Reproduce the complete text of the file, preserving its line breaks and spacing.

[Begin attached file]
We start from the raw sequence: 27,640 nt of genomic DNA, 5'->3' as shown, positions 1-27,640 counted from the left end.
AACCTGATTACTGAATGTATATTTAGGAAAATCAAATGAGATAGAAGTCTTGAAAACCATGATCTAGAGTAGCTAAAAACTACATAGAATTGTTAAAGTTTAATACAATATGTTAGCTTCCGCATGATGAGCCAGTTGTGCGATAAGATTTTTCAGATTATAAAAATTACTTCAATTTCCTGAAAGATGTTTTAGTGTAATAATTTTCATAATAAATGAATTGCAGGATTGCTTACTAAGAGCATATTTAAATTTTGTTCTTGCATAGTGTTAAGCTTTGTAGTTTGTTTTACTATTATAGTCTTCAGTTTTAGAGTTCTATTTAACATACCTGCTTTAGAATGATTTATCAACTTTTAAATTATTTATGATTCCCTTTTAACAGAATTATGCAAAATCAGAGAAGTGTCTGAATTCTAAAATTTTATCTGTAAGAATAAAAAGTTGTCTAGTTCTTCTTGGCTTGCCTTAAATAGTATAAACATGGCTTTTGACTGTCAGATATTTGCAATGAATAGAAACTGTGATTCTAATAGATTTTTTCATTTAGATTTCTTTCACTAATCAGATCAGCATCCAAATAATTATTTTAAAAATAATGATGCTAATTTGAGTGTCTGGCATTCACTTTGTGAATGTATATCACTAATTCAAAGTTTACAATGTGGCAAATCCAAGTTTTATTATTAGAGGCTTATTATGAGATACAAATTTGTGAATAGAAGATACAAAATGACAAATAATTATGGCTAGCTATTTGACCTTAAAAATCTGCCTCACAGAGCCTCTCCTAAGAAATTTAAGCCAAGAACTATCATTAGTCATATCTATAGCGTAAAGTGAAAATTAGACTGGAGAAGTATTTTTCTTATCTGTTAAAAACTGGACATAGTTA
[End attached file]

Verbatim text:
We start from the raw sequence: 27,640 nt of genomic DNA, 5'->3' as shown, positions 1-27,640 counted from the left end.
AACCTGATTACTGAATGTATATTTAGGAAAATCAAATGAGATAGAAGTCTTGAAAACCATGATCTAGAGTAGCTAAAAACTACATAGAATTGTTAAAGTTTAATACAATATGTTAGCTTCCGCATGATGAGCCAGTTGTGCGATAAGATTTTTCAGATTATAAAAATTACTTCAATTTCCTGAAAGATGTTTTAGTGTAATAATTTTCATAATAAATGAATTGCAGGATTGCTTACTAAGAGCATATTTAAATTTTGTTCTTGCATAGTGTTAAGCTTTGTAGTTTGTTTTACTATTATAGTCTTCAGTTTTAGAGTTCTATTTAACATACCTGCTTTAGAATGATTTATCAACTTTTAAATTATTTATGATTCCCTTTTAACAGAATTATGCAAAATCAGAGAAGTGTCTGAATTCTAAAATTTTATCTGTAAGAATAAAAAGTTGTCTAGTTCTTCTTGGCTTGCCTTAAATAGTATAAACATGGCTTTTGACTGTCAGATATTTGCAATGAATAGAAACTGTGATTCTAATAGATTTTTTCATTTAGATTTCTTTCACTAATCAGATCAGCATCCAAATAATTATTTTAAAAATAATGATGCTAATTTGAGTGTCTGGCATTCACTTTGTGAATGTATATCACTAATTCAAAGTTTACAATGTGGCAAATCCAAGTTTTATTATTAGAGGCTTATTATGAGATACAAATTTGTGAATAGAAGATACAAAATGACAAATAATTATGGCTAGCTATTTGACCTTAAAAATCTGCCTCACAGAGCCTCTCCTAAGAAATTTAAGCCAAGAACTATCATTAGTCATATCTATAGCGTAAAGTGAAAATTAGACTGGAGAAGTATTTTTCTTATCTGTTAAAAACTGGACATAGTTA